I am currently in Europe having an absolutely wonderful time visiting cities so old it makes New Zealand seem unbelievably young. There have been magical elements everywhere we've visited, and as the days count down to that long haul flight home I pinch myself for how lucky we've been to come over here.
Every time I visit a country that English is not the language spoken I learn (try) how to say 'thank you' used in the country I'm in. I find that people appreciate my efforts, even the not so good ones. In Croatia especially, every time I said Hlava the smiles widened and the service seemed friendlier. In Dubrovnik the girl at the supermarket I went to every day made a point of acknowledging me after my first visit.
Germany - Danke Sehr
Austria - Danke Sehr
Croatia - Hvala
Hungary - Koszonjuk (I can't put the dots over the o's and u - nor could I bring the photo through)
Czech Republic - Dekuji
Thank you to everyone who has shown us where to go to find our hotels, who've given me a smile, who've just been plain darned nice and kind and friendly. You've made our trip special.
What do you think? Is Thank You important? Or is it getting lost in the rush and hum drum of life?
Fab photos, Sue! It looks as if you're having a wonderful time. And like you I always think it's important to know how to say 'please' and 'thank you' in the language of wherever I am. People should always be thanked for their kindness. :-)ReplyDelete
We're having a fab time, Michelle. I agree re thanking people, it's so easy and gets great rewards.Delete
I love the photos and the opportunity to see thank you in other langues. Is it getting lost...I think it is. But I was brought up to say it and mean it. I work in a hospital where we sometimes forget there are people other than doctors and nurses that keep it running. I love to see the bright smiles I get when I say thank you to the housekeepers who clean my office, the landscapers and maintenance people who keep our parking garage clean, the food workers in our food court and others in non-clinical jobs. I've made lots of friends over the years I've worked there...some whose names I know, many with names I don't know. I do know I'm greeted with a smile and a hello by a lot of people which prompted a co-worker to ask if knew everyone!ReplyDelete
So keep the thank you's coming please!....
Now, I want to say a big thank you for your wonderful books...I look forward to reading and re-reading them.
Wow, big thank you to you, Rita. Thrilled that you enjoy my stories. I've come up with on set in Croatia after our time and experiences there.Delete
It looks like you're having a fabulous trip! Lots of inspiration for future stories!
As for thank you and please - definitely still important. As you say, others appreciate it and it makes me feel good too, to show my thanks!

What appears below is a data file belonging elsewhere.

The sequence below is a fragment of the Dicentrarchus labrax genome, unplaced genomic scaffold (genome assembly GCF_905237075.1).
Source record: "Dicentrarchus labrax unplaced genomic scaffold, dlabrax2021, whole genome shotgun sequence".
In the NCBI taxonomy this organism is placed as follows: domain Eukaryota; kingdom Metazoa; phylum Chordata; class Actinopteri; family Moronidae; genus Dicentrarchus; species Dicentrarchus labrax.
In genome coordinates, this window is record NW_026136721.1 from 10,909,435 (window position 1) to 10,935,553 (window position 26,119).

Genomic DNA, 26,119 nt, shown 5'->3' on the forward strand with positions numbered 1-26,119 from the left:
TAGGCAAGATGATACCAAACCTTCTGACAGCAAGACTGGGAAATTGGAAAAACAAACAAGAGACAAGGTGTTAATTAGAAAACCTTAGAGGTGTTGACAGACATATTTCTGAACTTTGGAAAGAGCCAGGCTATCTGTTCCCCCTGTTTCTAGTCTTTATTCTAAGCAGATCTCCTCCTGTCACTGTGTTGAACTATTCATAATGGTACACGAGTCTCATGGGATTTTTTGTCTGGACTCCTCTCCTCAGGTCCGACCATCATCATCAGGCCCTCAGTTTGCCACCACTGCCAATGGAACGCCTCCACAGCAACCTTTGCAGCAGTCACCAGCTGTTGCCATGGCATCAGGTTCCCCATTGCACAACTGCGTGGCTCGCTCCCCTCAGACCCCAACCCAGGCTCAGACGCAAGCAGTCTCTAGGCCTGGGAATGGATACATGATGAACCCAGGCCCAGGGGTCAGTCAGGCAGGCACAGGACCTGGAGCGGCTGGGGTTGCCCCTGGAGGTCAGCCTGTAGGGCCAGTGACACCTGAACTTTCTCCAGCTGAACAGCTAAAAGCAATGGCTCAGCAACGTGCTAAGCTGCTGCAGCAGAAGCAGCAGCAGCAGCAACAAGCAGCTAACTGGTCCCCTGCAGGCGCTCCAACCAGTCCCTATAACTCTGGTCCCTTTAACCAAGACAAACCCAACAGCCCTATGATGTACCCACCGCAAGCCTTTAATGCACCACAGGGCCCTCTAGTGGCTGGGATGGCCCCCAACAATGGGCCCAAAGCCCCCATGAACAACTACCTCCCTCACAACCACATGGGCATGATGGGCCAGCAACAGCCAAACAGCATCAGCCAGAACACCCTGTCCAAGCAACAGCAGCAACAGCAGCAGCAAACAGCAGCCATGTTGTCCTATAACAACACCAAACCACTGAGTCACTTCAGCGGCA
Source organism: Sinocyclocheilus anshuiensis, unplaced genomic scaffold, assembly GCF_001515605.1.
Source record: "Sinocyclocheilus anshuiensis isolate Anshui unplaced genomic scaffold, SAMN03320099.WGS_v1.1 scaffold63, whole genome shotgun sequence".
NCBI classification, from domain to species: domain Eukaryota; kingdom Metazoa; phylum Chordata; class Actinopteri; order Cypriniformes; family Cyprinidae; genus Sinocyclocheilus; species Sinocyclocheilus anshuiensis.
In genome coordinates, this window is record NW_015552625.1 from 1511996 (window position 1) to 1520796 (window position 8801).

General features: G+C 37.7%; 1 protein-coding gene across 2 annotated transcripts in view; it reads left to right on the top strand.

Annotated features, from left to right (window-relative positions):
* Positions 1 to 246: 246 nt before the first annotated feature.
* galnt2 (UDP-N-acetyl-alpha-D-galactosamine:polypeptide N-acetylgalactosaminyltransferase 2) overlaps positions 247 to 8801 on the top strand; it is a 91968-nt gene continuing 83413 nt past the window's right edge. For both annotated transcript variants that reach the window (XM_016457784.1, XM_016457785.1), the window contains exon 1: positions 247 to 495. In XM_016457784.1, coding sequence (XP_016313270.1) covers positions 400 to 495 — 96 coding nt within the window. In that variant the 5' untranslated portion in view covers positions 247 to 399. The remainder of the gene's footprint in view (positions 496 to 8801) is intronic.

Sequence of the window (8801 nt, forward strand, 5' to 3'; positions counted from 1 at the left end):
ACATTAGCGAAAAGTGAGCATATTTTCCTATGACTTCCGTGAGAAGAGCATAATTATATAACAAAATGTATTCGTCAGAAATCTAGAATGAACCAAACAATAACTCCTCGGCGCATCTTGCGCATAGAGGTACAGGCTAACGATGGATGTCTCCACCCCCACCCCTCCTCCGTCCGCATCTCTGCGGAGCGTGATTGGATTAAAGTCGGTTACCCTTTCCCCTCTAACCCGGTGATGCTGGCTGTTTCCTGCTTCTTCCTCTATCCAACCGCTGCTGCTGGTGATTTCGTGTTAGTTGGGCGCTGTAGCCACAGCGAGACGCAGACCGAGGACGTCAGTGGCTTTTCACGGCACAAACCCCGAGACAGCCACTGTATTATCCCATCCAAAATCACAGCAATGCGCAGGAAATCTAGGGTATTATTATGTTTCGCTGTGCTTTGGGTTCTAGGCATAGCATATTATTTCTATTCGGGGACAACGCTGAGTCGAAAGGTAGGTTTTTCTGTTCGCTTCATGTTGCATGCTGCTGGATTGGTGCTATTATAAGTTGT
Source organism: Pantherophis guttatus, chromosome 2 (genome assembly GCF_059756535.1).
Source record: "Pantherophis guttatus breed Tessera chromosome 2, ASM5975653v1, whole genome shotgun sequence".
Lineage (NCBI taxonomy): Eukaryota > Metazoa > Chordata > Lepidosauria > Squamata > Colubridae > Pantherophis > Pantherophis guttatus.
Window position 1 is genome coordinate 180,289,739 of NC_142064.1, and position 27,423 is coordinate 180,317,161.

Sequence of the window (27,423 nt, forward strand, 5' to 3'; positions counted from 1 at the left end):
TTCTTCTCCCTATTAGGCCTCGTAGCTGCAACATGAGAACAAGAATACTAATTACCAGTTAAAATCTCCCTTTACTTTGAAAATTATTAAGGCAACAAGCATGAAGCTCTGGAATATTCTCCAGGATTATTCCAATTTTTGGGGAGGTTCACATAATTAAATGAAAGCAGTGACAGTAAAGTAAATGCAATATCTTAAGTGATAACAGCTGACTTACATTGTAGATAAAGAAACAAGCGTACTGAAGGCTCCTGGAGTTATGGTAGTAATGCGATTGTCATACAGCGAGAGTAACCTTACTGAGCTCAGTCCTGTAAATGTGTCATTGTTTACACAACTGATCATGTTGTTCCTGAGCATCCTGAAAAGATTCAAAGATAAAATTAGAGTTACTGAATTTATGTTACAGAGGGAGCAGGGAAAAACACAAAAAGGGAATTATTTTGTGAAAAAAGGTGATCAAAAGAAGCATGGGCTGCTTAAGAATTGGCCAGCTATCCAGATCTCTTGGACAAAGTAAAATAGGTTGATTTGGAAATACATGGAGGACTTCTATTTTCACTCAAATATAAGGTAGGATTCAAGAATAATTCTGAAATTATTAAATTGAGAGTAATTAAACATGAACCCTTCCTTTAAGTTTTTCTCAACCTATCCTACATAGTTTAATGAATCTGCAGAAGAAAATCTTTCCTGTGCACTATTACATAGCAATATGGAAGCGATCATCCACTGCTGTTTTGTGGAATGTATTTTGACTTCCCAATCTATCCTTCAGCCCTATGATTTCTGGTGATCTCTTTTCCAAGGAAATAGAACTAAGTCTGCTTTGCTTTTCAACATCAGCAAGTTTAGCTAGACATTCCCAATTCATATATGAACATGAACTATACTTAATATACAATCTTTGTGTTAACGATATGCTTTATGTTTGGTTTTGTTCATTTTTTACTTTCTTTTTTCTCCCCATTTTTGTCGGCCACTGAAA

Hi Annie. At least two story ideas already. We're having a great time, but the trip is nearing the end and soon we'll beheading down under to the winter cold.Delete
Great post, Sue and lovely to see your photos. I absolutely think it's important to say please and thank you and try to do it whenever I possibly can (and even in other languages if I can manage it!)ReplyDelete
Glad you like it, Louisa. And yes, it's so good to be able to show appreciation, even if only with a word or three.Delete
Loving those pics, Sue and the ones on your FB page!ReplyDelete
I learn please/thank you and hello/goodbye or good morning/afternoon etc in whatever language is spoken in the country I'm in - that's only polite.
I loved saying Kalimera (good morning) in Greece last year - the locals absolutely beamed when you greeted them like that :-)
I'm holding back on the pics, Amy. Got loads. Isn't is special when the locals beam at you for trying to speak their language? We got two extra bottles of wine on the French train this morning because I spoke in not very good French. Can't complain about that.Delete
Fab post Sue. I think thank you is important and also part of common courtesy. To some degree, I think that thank you is getting lost, but I could say the same of most manners.ReplyDelete
I also believe what you are saying about friendlier service. From what I've heard from a friend who grew up in the UK, people in some parts of Europe are happier to help you in English if you make an effort to try to use their language first but don't react well if you resort to English first. (Apparently has something to do with some travellers, often from a certain nation, travelling with an attitude that everyone should speak English)
You're bang on, Lyn. It's rude to expect everyone to know English if we don't at least try to speak theirs. I've had nothing but smiles and extra help every time.Delete
Thank you for sharing your trip with us I have been thoroughly enjoying them on Facebook and for me Thank You is very important and always will be along with smiles :)
Wow - it looks like an amazing trip, Sue. I'm with you - thank you so important. I alway try to learn please, thank you and goodbye.ReplyDelete